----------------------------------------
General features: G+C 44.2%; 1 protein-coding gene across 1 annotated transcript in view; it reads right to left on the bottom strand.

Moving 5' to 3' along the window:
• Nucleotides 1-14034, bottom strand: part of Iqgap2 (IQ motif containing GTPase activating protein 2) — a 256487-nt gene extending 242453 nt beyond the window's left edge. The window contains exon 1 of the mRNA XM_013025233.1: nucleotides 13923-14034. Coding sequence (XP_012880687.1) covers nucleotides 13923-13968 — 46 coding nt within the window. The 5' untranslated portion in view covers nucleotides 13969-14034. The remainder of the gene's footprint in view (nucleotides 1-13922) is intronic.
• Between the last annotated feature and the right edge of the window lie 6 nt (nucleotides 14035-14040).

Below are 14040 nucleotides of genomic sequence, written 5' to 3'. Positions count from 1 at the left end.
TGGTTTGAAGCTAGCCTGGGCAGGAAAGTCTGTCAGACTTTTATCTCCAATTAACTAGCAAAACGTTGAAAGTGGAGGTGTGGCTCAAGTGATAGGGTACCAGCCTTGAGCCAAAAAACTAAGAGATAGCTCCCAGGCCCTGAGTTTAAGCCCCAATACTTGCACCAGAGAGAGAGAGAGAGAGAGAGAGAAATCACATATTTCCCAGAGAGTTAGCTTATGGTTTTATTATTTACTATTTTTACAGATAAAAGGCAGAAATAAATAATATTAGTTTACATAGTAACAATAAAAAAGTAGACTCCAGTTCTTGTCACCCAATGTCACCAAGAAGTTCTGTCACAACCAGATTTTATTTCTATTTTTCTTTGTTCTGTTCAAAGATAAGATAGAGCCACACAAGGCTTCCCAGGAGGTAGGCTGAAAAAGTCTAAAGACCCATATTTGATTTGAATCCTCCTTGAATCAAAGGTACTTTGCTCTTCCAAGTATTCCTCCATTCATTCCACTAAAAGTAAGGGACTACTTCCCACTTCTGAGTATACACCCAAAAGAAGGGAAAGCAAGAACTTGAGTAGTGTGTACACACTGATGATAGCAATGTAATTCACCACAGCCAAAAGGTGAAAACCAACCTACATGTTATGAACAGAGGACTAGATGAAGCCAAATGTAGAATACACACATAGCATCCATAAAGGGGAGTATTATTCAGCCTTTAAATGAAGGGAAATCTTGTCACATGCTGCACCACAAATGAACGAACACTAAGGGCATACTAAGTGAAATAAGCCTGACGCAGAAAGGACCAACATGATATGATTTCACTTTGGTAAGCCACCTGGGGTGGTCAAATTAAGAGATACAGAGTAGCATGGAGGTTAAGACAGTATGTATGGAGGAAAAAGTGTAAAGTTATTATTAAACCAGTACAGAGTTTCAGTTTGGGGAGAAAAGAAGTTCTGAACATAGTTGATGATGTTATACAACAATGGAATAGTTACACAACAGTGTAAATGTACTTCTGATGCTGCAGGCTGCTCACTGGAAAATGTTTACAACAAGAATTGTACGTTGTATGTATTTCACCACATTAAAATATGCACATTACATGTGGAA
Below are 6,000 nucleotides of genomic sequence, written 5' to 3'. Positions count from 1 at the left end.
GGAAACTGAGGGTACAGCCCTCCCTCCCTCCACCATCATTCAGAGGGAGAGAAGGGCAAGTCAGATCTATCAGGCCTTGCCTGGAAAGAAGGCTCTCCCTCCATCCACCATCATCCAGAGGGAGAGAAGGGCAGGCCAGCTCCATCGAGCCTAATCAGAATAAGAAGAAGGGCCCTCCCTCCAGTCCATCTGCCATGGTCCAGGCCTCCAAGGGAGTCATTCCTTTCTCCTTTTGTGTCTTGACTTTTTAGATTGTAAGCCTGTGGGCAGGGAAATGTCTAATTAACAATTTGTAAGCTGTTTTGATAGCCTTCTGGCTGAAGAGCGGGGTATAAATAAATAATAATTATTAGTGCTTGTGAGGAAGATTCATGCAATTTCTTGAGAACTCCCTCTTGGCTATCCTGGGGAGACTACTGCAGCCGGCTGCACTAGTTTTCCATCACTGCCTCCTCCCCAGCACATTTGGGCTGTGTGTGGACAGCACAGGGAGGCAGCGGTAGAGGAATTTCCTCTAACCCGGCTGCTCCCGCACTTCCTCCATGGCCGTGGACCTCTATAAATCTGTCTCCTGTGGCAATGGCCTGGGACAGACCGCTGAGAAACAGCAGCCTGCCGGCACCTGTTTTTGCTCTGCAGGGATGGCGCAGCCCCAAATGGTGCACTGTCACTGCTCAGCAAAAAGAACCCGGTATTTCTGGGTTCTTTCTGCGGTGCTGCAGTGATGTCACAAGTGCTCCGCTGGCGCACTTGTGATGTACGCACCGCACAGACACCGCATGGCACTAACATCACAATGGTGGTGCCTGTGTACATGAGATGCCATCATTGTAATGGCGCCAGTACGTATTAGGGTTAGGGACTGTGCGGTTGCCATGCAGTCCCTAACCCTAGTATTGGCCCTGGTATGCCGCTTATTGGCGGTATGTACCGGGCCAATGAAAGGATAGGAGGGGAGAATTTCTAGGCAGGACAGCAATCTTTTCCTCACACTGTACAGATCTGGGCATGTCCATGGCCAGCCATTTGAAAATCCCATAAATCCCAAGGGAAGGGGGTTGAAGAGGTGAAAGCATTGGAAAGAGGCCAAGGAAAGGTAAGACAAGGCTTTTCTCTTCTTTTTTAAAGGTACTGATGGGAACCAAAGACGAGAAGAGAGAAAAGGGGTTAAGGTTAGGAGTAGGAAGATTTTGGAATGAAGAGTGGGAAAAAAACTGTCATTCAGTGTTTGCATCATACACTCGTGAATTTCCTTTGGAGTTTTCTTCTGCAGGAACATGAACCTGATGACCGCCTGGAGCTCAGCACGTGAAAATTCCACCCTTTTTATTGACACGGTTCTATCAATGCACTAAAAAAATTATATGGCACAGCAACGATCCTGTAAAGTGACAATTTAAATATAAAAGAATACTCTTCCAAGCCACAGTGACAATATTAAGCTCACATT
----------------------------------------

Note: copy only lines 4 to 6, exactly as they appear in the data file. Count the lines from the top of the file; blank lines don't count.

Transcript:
• Between the last annotated feature and the right edge of the window lie 6 nt (nucleotides 14035-14040).

Below are 14040 nucleotides of genomic sequence, written 5' to 3'. Positions count from 1 at the left end.
TGGTTTGAAGCTAGCCTGGGCAGGAAAGTCTGTCAGACTTTTATCTCCAATTAACTAGCAAAACGTTGAAAGTGGAGGTGTGGCTCAAGTGATAGGGTACCAGCCTTGAGCCAAAAAACTAAGAGATAGCTCCCAGGCCCTGAGTTTAAGCCCCAATACTTGCACCAGAGAGAGAGAGAGAGAGAGAGAGAAATCACATATTTCCCAGAGAGTTAGCTTATGGTTTTATTATTTACTATTTTTACAGATAAAAGGCAGAAATAAATAATATTAGTTTACATAGTAACAATAAAAAAGTAGACTCCAGTTCTTGTCACCCAATGTCACCAAGAAGTTCTGTCACAACCAGATTTTATTTCTATTTTTCTTTGTTCTGTTCAAAGATAAGATAGAGCCACACAAGGCTTCCCAGGAGGTAGGCTGAAAAAGTCTAAAGACCCATATTTGATTTGAATCCTCCTTGAATCAAAGGTACTTTGCTCTTCCAAGTATTCCTCCATTCATTCCACTAAAAGTAAGGGACTACTTCCCACTTCTGAGTATACACCCAAAAGAAGGGAAAGCAAGAACTTGAGTAGTGTGTACACACTGATGATAGCAATGTAATTCACCACAGCCAAAAGGTGAAAACCAACCTACATGTTATGAACAGAGGACTAGATGAAGCCAAATGTAGAATACACACATAGCATCCATAAAGGGGAGTATTATTCAGCCTTTAAATGAAGGGAAATCTTGTCACATGCTGCACCACAAATGAACGAACACTAAGGGCATACTAAGTGAAATAAGCCTGACGCAGAAAGGACCAACATGATATGATTTCACTTTGGTAAGCCACCTGGGGTGGTCAAATTAAGAGATACAGAGTAGCATGGAGGTTAAGACAGTATGTATGGAGGAAAAAGTGTAAAGTTATTATTAAACCAGTACAGAGTTTCAGTTTGGGGAGAAAAGAAGTTCTGAACATAGTTGATGATGTTATACAACAATGGAATAGTTACACAACAGTGTAAATGTACTTCTGATGCTGCAGGCTGCTCACTGGAAAATGTTTACAACAAGAATTGTACGTTGTATGTATTTCACCACATTAAAATATGCACATTACATGTGGAA